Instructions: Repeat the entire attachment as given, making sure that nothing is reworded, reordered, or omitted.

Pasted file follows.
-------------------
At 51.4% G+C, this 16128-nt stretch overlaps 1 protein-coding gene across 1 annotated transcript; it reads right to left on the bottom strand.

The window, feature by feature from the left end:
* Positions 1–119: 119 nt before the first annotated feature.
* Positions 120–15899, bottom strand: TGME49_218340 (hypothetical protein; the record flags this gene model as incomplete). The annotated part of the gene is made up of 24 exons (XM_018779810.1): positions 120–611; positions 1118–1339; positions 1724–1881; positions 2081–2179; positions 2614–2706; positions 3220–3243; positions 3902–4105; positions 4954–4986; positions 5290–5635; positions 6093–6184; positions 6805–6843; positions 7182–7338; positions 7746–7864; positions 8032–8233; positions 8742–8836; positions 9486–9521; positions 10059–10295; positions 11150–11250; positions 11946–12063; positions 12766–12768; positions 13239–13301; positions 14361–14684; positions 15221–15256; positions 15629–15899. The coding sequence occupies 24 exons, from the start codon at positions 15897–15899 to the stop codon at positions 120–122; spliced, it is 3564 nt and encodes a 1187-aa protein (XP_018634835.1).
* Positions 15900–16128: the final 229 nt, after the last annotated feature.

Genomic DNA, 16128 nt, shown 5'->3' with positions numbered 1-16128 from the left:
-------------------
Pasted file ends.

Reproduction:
At 51.4% G+C, this 16128-nt stretch overlaps 1 protein-coding gene across 1 annotated transcript; it reads right to left on the bottom strand.

The window, feature by feature from the left end:
* Positions 1–119: 119 nt before the first annotated feature.
* Positions 120–15899, bottom strand: TGME49_218340 (hypothetical protein; the record flags this gene model as incomplete). The annotated part of the gene is made up of 24 exons (XM_018779810.1): positions 120–611; positions 1118–1339; positions 1724–1881; positions 2081–2179; positions 2614–2706; positions 3220–3243; positions 3902–4105; positions 4954–4986; positions 5290–5635; positions 6093–6184; positions 6805–6843; positions 7182–7338; positions 7746–7864; positions 8032–8233; positions 8742–8836; positions 9486–9521; positions 10059–10295; positions 11150–11250; positions 11946–12063; positions 12766–12768; positions 13239–13301; positions 14361–14684; positions 15221–15256; positions 15629–15899. The coding sequence occupies 24 exons, from the start codon at positions 15897–15899 to the stop codon at positions 120–122; spliced, it is 3564 nt and encodes a 1187-aa protein (XP_018634835.1).
* Positions 15900–16128: the final 229 nt, after the last annotated feature.

Genomic DNA, 16128 nt, shown 5'->3' with positions numbered 1-16128 from the left: